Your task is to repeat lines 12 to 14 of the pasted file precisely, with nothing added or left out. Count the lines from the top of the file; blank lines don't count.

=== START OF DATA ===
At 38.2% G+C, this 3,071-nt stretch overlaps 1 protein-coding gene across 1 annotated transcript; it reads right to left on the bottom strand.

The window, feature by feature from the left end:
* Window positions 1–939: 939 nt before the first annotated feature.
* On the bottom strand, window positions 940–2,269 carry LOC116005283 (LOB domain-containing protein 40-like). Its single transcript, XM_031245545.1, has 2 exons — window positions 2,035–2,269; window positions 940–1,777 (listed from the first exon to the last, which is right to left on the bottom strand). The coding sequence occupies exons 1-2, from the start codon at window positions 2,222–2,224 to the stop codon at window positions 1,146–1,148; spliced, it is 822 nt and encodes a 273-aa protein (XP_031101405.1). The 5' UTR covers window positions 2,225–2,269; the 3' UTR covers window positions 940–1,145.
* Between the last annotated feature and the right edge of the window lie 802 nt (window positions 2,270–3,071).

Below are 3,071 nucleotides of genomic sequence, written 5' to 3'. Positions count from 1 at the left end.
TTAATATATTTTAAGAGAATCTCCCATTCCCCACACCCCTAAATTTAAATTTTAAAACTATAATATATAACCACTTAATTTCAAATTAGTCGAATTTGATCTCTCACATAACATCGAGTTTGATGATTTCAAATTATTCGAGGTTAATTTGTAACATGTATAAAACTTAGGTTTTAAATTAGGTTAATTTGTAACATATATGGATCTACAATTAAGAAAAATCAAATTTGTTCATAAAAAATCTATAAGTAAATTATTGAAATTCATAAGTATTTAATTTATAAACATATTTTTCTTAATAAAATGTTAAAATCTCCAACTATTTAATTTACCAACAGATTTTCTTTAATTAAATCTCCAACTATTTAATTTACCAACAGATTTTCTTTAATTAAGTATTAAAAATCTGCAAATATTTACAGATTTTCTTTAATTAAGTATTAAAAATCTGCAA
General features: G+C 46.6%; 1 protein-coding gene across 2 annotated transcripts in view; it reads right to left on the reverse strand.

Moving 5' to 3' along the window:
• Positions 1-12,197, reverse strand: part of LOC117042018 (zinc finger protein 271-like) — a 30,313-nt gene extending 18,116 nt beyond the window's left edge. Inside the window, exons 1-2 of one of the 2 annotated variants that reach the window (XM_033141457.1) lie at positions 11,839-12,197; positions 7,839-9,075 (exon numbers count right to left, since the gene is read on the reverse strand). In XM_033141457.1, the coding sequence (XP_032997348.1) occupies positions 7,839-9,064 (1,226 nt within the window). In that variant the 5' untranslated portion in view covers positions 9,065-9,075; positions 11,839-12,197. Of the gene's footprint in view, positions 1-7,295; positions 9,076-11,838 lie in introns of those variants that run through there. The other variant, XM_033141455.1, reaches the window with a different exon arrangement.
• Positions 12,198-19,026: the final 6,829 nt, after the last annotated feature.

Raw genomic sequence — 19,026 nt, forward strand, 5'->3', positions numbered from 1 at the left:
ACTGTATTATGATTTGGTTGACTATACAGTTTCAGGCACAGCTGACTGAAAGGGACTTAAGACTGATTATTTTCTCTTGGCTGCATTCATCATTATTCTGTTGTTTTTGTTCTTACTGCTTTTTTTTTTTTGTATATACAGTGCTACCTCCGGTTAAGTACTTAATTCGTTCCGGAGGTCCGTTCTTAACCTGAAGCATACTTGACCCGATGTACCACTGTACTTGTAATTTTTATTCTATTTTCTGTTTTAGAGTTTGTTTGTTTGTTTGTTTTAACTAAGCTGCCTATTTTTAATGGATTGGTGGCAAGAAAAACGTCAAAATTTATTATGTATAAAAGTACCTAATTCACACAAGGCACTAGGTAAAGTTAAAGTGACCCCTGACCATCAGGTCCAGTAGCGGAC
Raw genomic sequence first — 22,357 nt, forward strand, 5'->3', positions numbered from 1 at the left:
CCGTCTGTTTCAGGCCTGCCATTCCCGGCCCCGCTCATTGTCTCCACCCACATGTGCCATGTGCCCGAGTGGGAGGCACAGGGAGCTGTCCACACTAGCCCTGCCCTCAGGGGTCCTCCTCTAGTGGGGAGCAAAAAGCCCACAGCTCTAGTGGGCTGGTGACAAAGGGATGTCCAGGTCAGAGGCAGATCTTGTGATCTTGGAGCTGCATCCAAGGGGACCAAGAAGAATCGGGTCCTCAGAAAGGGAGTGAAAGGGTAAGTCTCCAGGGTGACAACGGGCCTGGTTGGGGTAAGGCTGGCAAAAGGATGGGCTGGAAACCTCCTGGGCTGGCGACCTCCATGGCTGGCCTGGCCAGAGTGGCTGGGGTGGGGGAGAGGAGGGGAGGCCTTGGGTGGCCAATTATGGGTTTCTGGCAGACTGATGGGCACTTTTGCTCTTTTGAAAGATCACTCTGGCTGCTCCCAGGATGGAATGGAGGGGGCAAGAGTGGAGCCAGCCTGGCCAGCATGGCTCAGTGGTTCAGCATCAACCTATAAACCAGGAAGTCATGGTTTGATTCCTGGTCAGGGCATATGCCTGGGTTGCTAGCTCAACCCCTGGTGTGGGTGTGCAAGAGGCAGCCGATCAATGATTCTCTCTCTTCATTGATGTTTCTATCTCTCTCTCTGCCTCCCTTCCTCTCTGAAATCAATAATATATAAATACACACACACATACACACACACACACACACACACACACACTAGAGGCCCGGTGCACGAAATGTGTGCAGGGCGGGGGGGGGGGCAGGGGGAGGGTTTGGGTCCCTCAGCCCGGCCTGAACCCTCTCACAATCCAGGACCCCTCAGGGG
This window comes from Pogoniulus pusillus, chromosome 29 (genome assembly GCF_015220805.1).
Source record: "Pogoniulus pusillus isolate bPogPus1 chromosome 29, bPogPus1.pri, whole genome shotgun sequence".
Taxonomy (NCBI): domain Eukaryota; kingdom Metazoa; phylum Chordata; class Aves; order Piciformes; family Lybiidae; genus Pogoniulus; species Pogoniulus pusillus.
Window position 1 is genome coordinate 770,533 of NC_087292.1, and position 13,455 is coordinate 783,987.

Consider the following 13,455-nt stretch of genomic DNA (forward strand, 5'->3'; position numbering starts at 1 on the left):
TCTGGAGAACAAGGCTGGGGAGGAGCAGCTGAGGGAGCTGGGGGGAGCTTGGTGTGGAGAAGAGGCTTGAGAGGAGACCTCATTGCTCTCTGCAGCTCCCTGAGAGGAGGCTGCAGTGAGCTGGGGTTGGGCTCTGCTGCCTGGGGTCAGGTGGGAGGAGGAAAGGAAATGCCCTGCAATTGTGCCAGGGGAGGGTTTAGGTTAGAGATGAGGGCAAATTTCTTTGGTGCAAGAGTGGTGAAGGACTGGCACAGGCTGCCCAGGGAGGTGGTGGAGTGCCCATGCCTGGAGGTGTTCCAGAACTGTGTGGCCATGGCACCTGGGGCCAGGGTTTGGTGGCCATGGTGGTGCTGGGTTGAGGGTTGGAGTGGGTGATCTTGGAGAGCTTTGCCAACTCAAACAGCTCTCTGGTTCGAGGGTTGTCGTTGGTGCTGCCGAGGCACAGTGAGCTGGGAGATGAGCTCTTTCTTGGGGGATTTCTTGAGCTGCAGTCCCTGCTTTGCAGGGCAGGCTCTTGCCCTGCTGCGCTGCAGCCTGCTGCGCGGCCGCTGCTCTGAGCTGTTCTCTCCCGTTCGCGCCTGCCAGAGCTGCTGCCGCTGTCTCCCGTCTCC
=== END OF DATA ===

Raw genomic sequence — 19,026 nt, forward strand, 5'->3', positions numbered from 1 at the left:
ACTGTATTATGATTTGGTTGACTATACAGTTTCAGGCACAGCTGACTGAAAGGGACTTAAGACTGATTATTTTCTCTTGGCTGCATTCATCATTATTCTGTTGTTTTTGTTCTTACTGCTTTTTTTTTTTTGTATATACAGTGCTACCTCCGGTTAAGTACTTAATTCGTTCCGGAGGTCCGTTCTTAACCTGAAGCATACTTGACCCGATGTACCACTGTACTTGTAATTTTTATTCTATTTTCTGTTTTAGAGTTTGTTTGTTTGTTTGTTTTAACTAAGCTGCCTATTTTTAATGGATTGGTGGCAAGAAAAACGTCAAAATTTATTATGTATAAAAGTACCTAATTCACACAAGGCACTAGGTAAAGTTAAAGTGACCCCTGACCATCAGGTCCAGTAGCGGAC
Raw genomic sequence first — 22,357 nt, forward strand, 5'->3', positions numbered from 1 at the left: